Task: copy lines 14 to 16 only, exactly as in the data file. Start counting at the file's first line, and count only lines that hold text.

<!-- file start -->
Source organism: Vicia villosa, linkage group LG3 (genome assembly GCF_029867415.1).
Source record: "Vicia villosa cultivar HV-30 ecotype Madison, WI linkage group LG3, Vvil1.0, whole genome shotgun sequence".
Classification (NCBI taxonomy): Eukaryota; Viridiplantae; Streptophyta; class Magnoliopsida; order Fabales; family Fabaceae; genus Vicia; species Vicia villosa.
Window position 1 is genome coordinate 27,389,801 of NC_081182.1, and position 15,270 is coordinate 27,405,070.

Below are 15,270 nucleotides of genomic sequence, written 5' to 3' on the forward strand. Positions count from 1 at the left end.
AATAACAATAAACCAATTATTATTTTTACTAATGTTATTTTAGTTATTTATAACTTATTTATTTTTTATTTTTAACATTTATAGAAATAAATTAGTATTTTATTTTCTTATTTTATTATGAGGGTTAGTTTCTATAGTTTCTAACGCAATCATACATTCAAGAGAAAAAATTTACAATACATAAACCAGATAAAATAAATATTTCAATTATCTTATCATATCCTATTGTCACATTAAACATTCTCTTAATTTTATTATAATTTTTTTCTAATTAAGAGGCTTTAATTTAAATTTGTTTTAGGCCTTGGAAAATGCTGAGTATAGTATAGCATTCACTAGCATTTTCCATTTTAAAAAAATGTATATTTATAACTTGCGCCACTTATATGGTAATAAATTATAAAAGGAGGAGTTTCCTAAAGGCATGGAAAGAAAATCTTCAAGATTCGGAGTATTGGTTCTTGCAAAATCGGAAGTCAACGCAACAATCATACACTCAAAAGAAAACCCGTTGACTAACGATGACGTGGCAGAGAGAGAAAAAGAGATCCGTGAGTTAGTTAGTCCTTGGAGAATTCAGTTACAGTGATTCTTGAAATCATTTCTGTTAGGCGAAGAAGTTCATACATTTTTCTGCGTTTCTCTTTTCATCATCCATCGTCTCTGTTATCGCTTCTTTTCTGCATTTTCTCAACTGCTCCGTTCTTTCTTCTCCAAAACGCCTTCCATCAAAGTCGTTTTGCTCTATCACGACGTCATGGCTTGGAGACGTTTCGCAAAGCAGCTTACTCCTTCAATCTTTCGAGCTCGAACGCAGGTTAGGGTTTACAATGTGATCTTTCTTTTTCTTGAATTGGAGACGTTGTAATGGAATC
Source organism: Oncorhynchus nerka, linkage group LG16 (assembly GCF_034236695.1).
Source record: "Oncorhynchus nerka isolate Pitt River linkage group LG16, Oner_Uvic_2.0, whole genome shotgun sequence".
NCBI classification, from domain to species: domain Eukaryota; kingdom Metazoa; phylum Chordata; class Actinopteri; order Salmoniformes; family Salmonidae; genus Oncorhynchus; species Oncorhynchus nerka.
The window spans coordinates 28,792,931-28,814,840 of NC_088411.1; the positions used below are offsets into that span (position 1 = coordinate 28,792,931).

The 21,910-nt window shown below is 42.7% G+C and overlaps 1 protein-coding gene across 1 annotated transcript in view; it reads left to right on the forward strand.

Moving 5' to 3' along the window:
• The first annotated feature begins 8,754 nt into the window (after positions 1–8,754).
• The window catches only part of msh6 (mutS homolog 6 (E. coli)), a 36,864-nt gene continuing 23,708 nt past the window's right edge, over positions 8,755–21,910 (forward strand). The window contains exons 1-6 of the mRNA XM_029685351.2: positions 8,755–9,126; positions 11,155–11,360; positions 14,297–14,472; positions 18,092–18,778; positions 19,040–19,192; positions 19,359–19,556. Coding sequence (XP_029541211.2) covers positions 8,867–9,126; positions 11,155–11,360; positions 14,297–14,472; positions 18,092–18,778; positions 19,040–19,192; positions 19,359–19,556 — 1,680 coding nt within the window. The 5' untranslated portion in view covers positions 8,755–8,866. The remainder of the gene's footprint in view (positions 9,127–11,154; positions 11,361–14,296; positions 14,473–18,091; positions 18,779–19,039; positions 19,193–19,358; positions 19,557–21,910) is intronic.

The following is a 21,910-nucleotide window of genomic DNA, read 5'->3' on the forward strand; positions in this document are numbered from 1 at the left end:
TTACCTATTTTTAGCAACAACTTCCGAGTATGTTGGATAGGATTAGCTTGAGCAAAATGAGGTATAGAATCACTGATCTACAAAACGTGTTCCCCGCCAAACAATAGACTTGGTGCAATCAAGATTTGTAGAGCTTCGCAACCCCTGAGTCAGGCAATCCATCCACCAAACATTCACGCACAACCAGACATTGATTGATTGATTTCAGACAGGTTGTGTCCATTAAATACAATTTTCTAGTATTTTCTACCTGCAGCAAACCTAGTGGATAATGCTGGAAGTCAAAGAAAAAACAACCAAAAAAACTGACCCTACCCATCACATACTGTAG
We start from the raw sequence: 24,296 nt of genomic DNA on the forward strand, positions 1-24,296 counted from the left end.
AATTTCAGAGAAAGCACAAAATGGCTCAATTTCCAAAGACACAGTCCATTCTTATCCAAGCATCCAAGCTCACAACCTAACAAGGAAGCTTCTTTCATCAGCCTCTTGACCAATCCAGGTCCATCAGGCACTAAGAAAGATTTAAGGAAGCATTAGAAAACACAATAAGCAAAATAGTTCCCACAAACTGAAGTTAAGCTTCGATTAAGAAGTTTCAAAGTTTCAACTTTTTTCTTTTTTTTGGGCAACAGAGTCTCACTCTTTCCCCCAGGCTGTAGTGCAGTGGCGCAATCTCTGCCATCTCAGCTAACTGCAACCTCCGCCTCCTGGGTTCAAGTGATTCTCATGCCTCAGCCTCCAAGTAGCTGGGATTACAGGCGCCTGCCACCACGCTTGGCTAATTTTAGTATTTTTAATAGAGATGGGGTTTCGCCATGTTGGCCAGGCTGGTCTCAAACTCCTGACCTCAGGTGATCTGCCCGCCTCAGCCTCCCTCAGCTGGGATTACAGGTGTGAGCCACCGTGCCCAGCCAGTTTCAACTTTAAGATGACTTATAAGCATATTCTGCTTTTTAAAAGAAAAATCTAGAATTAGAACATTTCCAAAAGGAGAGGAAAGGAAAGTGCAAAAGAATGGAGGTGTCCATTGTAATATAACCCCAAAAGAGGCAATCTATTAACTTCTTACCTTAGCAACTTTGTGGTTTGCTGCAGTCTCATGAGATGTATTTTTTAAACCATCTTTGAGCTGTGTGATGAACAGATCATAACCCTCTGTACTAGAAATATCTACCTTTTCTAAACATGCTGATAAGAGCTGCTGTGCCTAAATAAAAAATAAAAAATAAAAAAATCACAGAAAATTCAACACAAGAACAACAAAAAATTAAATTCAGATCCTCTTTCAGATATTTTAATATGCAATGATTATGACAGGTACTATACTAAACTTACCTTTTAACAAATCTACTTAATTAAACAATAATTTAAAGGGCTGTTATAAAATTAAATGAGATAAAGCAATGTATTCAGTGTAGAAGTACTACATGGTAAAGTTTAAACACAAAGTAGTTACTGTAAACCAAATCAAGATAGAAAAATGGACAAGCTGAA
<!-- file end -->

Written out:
• The window catches only part of msh6 (mutS homolog 6 (E. coli)), a 36,864-nt gene continuing 23,708 nt past the window's right edge, over positions 8,755–21,910 (forward strand). The window contains exons 1-6 of the mRNA XM_029685351.2: positions 8,755–9,126; positions 11,155–11,360; positions 14,297–14,472; positions 18,092–18,778; positions 19,040–19,192; positions 19,359–19,556. Coding sequence (XP_029541211.2) covers positions 8,867–9,126; positions 11,155–11,360; positions 14,297–14,472; positions 18,092–18,778; positions 19,040–19,192; positions 19,359–19,556 — 1,680 coding nt within the window. The 5' untranslated portion in view covers positions 8,755–8,866. The remainder of the gene's footprint in view (positions 9,127–11,154; positions 11,361–14,296; positions 14,473–18,091; positions 18,779–19,039; positions 19,193–19,358; positions 19,557–21,910) is intronic.

The following is a 21,910-nucleotide window of genomic DNA, read 5'->3' on the forward strand; positions in this document are numbered from 1 at the left end:
TTACCTATTTTTAGCAACAACTTCCGAGTATGTTGGATAGGATTAGCTTGAGCAAAATGAGGTATAGAATCACTGATCTACAAAACGTGTTCCCCGCCAAACAATAGACTTGGTGCAATCAAGATTTGTAGAGCTTCGCAACCCCTGAGTCAGGCAATCCATCCACCAAACATTCACGCACAACCAGACATTGATTGATTGATTTCAGACAGGTTGTGTCCATTAAATACAATTTTCTAGTATTTTCTACCTGCAGCAAACCTAGTGGATAATGCTGGAAGTCAAAGAAAAAACAACCAAAAAAACTGACCCTACCCATCACATACTGTAG